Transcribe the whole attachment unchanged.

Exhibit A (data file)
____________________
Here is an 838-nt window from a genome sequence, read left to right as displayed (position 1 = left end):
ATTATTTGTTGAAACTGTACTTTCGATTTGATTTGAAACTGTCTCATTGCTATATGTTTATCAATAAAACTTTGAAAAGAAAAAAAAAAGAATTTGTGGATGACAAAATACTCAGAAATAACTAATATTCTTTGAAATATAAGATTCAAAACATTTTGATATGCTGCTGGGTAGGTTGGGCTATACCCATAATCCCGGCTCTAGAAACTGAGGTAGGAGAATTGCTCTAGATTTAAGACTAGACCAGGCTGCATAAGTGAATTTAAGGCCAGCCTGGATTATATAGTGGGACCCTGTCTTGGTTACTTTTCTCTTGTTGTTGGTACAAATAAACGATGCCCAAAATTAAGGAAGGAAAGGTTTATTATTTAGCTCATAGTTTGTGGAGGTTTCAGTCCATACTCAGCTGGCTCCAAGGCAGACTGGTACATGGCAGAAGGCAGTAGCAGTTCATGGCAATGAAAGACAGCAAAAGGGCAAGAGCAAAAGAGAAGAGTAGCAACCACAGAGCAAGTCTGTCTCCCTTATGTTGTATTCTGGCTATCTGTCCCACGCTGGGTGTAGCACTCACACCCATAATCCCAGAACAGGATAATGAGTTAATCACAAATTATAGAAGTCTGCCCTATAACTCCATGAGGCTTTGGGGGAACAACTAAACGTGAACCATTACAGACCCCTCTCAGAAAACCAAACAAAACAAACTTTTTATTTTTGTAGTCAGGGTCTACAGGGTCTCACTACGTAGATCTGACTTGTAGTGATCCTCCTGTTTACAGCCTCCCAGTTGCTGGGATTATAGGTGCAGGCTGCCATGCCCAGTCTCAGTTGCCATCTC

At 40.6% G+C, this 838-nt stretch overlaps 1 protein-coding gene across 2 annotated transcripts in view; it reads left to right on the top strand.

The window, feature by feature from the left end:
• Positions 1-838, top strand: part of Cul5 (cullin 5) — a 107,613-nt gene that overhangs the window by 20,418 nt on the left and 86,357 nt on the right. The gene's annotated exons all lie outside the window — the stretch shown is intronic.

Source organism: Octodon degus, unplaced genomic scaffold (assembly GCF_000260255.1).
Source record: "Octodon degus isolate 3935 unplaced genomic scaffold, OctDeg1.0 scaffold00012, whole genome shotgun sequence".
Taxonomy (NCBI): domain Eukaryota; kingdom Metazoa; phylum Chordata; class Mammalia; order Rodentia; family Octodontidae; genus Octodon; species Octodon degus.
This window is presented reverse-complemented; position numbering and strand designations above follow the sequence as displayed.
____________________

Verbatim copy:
Here is an 838-nt window from a genome sequence, read left to right as displayed (position 1 = left end):
ATTATTTGTTGAAACTGTACTTTCGATTTGATTTGAAACTGTCTCATTGCTATATGTTTATCAATAAAACTTTGAAAAGAAAAAAAAAAGAATTTGTGGATGACAAAATACTCAGAAATAACTAATATTCTTTGAAATATAAGATTCAAAACATTTTGATATGCTGCTGGGTAGGTTGGGCTATACCCATAATCCCGGCTCTAGAAACTGAGGTAGGAGAATTGCTCTAGATTTAAGACTAGACCAGGCTGCATAAGTGAATTTAAGGCCAGCCTGGATTATATAGTGGGACCCTGTCTTGGTTACTTTTCTCTTGTTGTTGGTACAAATAAACGATGCCCAAAATTAAGGAAGGAAAGGTTTATTATTTAGCTCATAGTTTGTGGAGGTTTCAGTCCATACTCAGCTGGCTCCAAGGCAGACTGGTACATGGCAGAAGGCAGTAGCAGTTCATGGCAATGAAAGACAGCAAAAGGGCAAGAGCAAAAGAGAAGAGTAGCAACCACAGAGCAAGTCTGTCTCCCTTATGTTGTATTCTGGCTATCTGTCCCACGCTGGGTGTAGCACTCACACCCATAATCCCAGAACAGGATAATGAGTTAATCACAAATTATAGAAGTCTGCCCTATAACTCCATGAGGCTTTGGGGGAACAACTAAACGTGAACCATTACAGACCCCTCTCAGAAAACCAAACAAAACAAACTTTTTATTTTTGTAGTCAGGGTCTACAGGGTCTCACTACGTAGATCTGACTTGTAGTGATCCTCCTGTTTACAGCCTCCCAGTTGCTGGGATTATAGGTGCAGGCTGCCATGCCCAGTCTCAGTTGCCATCTC

At 40.6% G+C, this 838-nt stretch overlaps 1 protein-coding gene across 2 annotated transcripts in view; it reads left to right on the top strand.

The window, feature by feature from the left end:
• Positions 1-838, top strand: part of Cul5 (cullin 5) — a 107,613-nt gene that overhangs the window by 20,418 nt on the left and 86,357 nt on the right. The gene's annotated exons all lie outside the window — the stretch shown is intronic.

Source organism: Octodon degus, unplaced genomic scaffold (assembly GCF_000260255.1).
Source record: "Octodon degus isolate 3935 unplaced genomic scaffold, OctDeg1.0 scaffold00012, whole genome shotgun sequence".
Taxonomy (NCBI): domain Eukaryota; kingdom Metazoa; phylum Chordata; class Mammalia; order Rodentia; family Octodontidae; genus Octodon; species Octodon degus.
This window is presented reverse-complemented; position numbering and strand designations above follow the sequence as displayed.